But users also need an IP address for connectivity to VPNs. “If you have ten people at a conference, they all want to get access to their corporate network and there might not be enough IP addresses available,” he adds. “There are only so many IP addresses available, and we have the rights to a large pool of them, which we can allocate to conferences and partner hotels.”


Hotels need to keep up with what is happening in the business market and ensure that they are keeping pace with developments.

“Users are more sophisticated now. FTSE 100 companies broadcast meetings over the web,” says Fred Gastaldo. “These may even be interactive and people who want to attract business want to provide these services. Companies are now more demanding and advanced in the technical area.”

In spite of this, companies can often do more for clients than they can for themselves. When one company wanted its sales team to use new software, iBAHN set up 60 laptops on which the 60 salespeople were trained.

“We reimaged all the old laptops and put the new material on them, so that they could do the training course,” explains Powell. “We provide extra services.”

Boosting events with imaginative extra services also enhances conferences. For one in-hotel exhibition iBAHN created a cyber cafe for the hotel, so that after viewing the exhibition guests could go online and see what the new client website looked like. “The hotel said "Great – we can sell more of that",” says Powell. “These are the areas where the demand comes from.”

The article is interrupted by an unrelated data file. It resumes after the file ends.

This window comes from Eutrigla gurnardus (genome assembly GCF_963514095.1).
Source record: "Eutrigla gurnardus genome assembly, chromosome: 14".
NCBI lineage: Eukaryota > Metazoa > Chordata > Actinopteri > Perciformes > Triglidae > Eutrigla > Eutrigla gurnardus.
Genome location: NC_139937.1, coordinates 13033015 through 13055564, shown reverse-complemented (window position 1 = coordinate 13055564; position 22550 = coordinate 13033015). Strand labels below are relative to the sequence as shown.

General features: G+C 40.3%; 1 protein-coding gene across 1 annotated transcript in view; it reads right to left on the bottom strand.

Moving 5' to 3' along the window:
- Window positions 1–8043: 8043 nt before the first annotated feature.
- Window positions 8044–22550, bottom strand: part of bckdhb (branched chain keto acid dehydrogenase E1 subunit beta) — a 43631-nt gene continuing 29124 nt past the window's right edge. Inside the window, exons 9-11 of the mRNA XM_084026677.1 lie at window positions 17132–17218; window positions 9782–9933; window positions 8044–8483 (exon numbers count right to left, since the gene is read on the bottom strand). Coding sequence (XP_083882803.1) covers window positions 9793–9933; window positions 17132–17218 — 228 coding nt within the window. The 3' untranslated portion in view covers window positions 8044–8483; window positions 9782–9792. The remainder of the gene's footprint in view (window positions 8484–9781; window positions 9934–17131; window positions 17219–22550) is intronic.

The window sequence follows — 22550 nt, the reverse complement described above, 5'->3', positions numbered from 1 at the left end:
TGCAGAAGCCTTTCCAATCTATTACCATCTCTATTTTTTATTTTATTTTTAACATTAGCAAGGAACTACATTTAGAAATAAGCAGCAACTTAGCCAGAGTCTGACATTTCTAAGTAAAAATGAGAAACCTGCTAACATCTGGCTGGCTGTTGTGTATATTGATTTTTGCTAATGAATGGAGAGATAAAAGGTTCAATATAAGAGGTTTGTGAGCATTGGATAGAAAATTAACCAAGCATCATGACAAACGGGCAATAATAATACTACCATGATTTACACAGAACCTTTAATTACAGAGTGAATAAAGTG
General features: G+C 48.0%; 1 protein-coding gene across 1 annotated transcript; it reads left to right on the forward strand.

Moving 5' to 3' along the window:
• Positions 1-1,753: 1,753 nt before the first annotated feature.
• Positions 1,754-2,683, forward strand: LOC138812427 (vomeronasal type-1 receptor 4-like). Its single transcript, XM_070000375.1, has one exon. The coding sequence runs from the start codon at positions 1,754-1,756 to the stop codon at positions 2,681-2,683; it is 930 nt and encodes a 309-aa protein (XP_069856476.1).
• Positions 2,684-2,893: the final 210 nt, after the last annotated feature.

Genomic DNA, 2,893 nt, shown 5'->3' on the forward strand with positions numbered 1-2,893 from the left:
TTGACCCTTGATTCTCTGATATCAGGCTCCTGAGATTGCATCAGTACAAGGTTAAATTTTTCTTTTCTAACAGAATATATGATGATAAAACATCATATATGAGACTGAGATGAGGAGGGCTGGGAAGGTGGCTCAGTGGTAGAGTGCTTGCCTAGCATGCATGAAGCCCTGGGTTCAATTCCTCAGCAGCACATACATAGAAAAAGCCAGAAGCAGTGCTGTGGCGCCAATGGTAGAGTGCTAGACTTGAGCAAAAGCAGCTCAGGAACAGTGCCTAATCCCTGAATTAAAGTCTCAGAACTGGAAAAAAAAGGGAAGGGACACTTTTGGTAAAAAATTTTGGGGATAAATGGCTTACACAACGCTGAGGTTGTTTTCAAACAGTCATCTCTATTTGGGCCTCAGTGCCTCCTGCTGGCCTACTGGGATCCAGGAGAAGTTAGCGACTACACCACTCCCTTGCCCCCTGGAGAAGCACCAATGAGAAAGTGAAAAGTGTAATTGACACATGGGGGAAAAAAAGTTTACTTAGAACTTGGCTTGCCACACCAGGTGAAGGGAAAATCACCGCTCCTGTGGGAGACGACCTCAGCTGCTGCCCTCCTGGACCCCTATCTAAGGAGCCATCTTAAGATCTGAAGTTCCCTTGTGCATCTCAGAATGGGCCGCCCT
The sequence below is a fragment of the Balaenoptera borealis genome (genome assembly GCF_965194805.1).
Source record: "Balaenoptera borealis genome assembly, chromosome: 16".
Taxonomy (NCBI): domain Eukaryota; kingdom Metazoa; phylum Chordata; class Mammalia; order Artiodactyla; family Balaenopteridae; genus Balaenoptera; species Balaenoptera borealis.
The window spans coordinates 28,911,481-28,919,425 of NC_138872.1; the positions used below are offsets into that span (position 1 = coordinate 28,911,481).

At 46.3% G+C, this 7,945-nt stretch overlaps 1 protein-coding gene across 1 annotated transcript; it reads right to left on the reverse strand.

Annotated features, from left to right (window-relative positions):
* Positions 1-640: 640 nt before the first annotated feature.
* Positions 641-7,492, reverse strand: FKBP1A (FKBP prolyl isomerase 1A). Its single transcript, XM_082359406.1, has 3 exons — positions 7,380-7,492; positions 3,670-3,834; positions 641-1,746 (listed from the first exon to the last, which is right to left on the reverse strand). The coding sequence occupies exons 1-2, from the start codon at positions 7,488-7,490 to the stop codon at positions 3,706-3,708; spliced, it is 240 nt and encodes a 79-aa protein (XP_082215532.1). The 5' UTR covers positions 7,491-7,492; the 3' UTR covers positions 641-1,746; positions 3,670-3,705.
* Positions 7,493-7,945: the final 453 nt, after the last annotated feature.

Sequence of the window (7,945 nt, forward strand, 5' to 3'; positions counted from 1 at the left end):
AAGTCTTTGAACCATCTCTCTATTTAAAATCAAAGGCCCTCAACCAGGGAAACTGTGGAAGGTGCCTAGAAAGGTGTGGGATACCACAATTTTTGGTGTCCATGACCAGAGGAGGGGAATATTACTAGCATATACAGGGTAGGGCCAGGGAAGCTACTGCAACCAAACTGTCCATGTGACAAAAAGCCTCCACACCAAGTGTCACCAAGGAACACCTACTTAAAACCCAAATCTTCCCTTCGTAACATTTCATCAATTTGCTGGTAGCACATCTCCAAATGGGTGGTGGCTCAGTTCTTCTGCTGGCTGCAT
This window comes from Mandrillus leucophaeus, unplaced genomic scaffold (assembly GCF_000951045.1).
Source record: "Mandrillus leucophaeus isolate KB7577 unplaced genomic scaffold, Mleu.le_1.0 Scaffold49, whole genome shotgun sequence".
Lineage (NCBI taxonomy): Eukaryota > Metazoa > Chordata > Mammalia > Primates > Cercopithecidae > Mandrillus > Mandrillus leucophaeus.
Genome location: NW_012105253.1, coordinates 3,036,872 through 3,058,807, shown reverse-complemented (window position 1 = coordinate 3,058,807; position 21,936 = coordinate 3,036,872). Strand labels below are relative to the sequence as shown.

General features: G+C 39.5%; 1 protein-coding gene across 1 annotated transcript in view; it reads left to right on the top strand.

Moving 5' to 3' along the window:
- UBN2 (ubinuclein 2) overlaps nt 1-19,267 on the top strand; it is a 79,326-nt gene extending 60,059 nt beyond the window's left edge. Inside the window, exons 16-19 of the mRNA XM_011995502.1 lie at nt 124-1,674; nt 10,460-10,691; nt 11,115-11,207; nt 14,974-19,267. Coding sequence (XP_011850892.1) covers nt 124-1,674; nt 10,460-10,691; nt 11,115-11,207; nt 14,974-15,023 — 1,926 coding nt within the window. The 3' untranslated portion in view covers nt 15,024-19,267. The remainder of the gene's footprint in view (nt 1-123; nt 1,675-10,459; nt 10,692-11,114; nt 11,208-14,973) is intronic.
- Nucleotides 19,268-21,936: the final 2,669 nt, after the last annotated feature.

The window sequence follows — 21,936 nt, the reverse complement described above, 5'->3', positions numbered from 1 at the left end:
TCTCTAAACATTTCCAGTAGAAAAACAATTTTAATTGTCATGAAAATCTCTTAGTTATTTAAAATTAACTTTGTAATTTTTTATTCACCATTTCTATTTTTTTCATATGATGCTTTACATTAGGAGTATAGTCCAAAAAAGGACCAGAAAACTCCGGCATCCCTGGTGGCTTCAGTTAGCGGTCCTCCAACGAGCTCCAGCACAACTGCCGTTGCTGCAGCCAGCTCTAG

Both iBAHN and Swisscom Eurospot insist that, as well as hardware and software support and marketing solutions for hotels and conference organisers, they provide valuable customer support from field- and office-based staff.

iBAHN, which has offices around Europe, supports about 200 events a month around the UK and provides field support where necessary. All support personnelare permanent staff, not freelancers. Providing support during events is a key iBAHN service, according to Powell.


New technologies such as voice over IP, interactive multimedia and HSIA are giving hotels choices about what new services are delivered and by whom.

“Hotels can deploy their own services or have someone else do the work for them,” explains Thomson.

If hotels choose to have the services delivered by a third-party provider, this has an impact on the revenue share model and how it shifts the majority of operational issues to the third-party provider – customer care, for example.

“Many hotels have high staff turnover, and if you have to train staff you must train frequently,” notes Powell. “Third-party support may come at a price, but it can keep training costs low.”

iBAHN Europe and Swisscom Eurospot charges are normally added to clients’ hotel bills, and both have revenue share deals with hotels.

“As part of the initial process with the end user, we consider a client’s needs and provide a quote,” explains Powell. “Then the invoice is passed on to the hotel, added to the client’s bill and we are paid directly by the hotel.”

Swisscom Eurospot offers some standard products in hotels it serves, but larger, more individual events are charged on a one-off basis.

There are plenty of other new developments to look out for, with exciting times in store for the hotels that can embrace and get the most from their technology.